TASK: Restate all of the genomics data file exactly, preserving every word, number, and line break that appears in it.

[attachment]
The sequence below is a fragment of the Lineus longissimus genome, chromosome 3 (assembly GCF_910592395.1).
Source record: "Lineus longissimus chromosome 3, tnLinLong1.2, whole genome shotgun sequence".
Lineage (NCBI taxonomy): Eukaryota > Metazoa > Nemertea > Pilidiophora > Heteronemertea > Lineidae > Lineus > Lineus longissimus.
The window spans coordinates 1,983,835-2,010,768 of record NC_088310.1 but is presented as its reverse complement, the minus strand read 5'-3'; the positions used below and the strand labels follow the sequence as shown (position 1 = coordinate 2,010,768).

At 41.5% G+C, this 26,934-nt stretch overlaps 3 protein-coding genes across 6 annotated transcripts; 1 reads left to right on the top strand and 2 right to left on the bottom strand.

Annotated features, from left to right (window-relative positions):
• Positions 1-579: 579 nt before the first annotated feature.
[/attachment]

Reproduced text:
The sequence below is a fragment of the Lineus longissimus genome, chromosome 3 (assembly GCF_910592395.1).
Source record: "Lineus longissimus chromosome 3, tnLinLong1.2, whole genome shotgun sequence".
Lineage (NCBI taxonomy): Eukaryota > Metazoa > Nemertea > Pilidiophora > Heteronemertea > Lineidae > Lineus > Lineus longissimus.
The window spans coordinates 1,983,835-2,010,768 of record NC_088310.1 but is presented as its reverse complement, the minus strand read 5'-3'; the positions used below and the strand labels follow the sequence as shown (position 1 = coordinate 2,010,768).

At 41.5% G+C, this 26,934-nt stretch overlaps 3 protein-coding genes across 6 annotated transcripts; 1 reads left to right on the top strand and 2 right to left on the bottom strand.

Annotated features, from left to right (window-relative positions):
• Positions 1-579: 579 nt before the first annotated feature.